Ontario proposes sweeping changes to address housing affordability crisis
The entire plan contains roughly 50 actions to address the province’s housing affordability crisis.
Steve Clark, minister of municipal affairs and housing, speaks at the 2022 Association of Municipalities of Ontario annual general meeting and conference. – Province of Ontario
- The changes are expected to make it easier, faster and cheaper to build housing.
- Officials also want to encourage more rental and affordable housing construction.
- Ontario is also looking to crack down on unethical builders, land speculators, empty homes and foreign buyers.
The Whole Story:
Ontario is looking to turbocharge home construction with new legislation.
This month the province unveiled legislation that, if passed, would support Ontario’s newest Housing Supply Action Plan, More Homes Built Faster.
Officials explained that the plan is part of a long-term strategy to increase housing supply and address housing affordability.
“For too many Ontarians, including young people, newcomers, and seniors, finding the right home is still too challenging. This is not just a big-city crisis: the housing supply shortage affects all Ontarians, including rural, urban and suburban, north and south, young and old,” said Steve Clark, minister of municipal affairs and housing. “Our Housing Supply Action Plan is creating a strong foundation on which 1.5 million homes can be built over the next 10 years. Our government is following through on our commitment to Ontarians by cutting delays and red tape to get more homes built faster.”
Addressing the missing middle
Ontario is proposing changes to the Planning Act to create a new provincewide standard threshold for what’s allowed to be built by strengthening the additional residential unit framework. If passed, up to three residential units would be permitted “as of right” on most land zoned for one home in residential areas without needing a municipal by-law amendment. Depending on the property in question, these three units could all be within the existing residential structure or could take the form of a residence with an in-law or basement suite and a laneway or garden home. Officials noted that these new units must be compliant with the building code and municipal bylaws. These units would also be exempt from development charges and parkland dedication fees.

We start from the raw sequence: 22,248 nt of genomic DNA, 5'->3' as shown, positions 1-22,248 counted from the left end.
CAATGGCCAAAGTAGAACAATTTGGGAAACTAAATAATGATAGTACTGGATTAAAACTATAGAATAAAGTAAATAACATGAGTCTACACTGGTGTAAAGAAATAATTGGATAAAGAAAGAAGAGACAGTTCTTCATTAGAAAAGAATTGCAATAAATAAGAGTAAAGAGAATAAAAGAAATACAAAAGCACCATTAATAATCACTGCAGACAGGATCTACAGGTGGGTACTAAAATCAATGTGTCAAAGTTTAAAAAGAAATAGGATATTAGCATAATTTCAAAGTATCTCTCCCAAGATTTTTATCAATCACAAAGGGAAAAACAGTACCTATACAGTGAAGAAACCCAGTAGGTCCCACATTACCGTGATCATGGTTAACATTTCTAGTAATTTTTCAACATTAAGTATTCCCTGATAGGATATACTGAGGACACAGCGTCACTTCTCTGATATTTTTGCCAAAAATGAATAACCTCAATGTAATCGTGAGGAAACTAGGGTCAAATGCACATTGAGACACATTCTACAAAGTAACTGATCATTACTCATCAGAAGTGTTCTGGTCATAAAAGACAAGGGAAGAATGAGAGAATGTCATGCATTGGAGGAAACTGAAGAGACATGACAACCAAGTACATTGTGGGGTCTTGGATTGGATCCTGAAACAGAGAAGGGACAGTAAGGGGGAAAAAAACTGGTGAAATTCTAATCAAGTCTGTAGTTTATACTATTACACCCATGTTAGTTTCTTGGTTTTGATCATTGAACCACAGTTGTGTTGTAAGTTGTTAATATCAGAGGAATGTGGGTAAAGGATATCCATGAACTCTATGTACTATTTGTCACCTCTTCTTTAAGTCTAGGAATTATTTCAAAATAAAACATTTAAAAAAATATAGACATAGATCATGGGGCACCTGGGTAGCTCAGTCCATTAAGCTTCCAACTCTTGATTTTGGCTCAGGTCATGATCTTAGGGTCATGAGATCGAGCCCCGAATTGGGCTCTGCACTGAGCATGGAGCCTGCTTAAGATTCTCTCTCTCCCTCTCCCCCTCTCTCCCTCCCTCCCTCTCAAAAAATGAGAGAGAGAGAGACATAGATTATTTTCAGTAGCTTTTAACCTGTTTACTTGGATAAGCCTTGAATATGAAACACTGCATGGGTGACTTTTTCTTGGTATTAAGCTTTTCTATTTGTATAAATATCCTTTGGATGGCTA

Building more homes near transit
Proposed changes to the Planning Act would help move towards “as-of-right” zoning to meet planned minimum density targets near major transit stations, reducing approval timelines and getting work started faster. Once the key development policies for major transit stations are approved, municipalities would be required to update their zoning by-laws within one year to meet minimum density targets.
Supporting affordable and rental housing
The province is proposing regulatory changes to provide certainty regarding inclusionary zoning rules, with a maximum 25-year affordability period, a five per cent cap on the number of inclusionary zoning units, and a standardized approach to determining the price or rent of an affordable unit under an inclusionary zoning program.
Officials also want to help streamline the construction and revitalization of aging rental housing stock. As it stands, under the Municipal Act and City of Toronto Act, municipalities may enact bylaws to prohibit and regulate the demolition or conversion of multi-unit residential rental properties of six units or more. These by-laws vary among municipalities and can include requirements that may limit access to housing or pose as barriers to creating housing supply. Ontario plans to begin consultations on potential regulations to enable greater standardization of these municipal by-laws, while ensuring that renter protections and landlord accountabilities remain in place.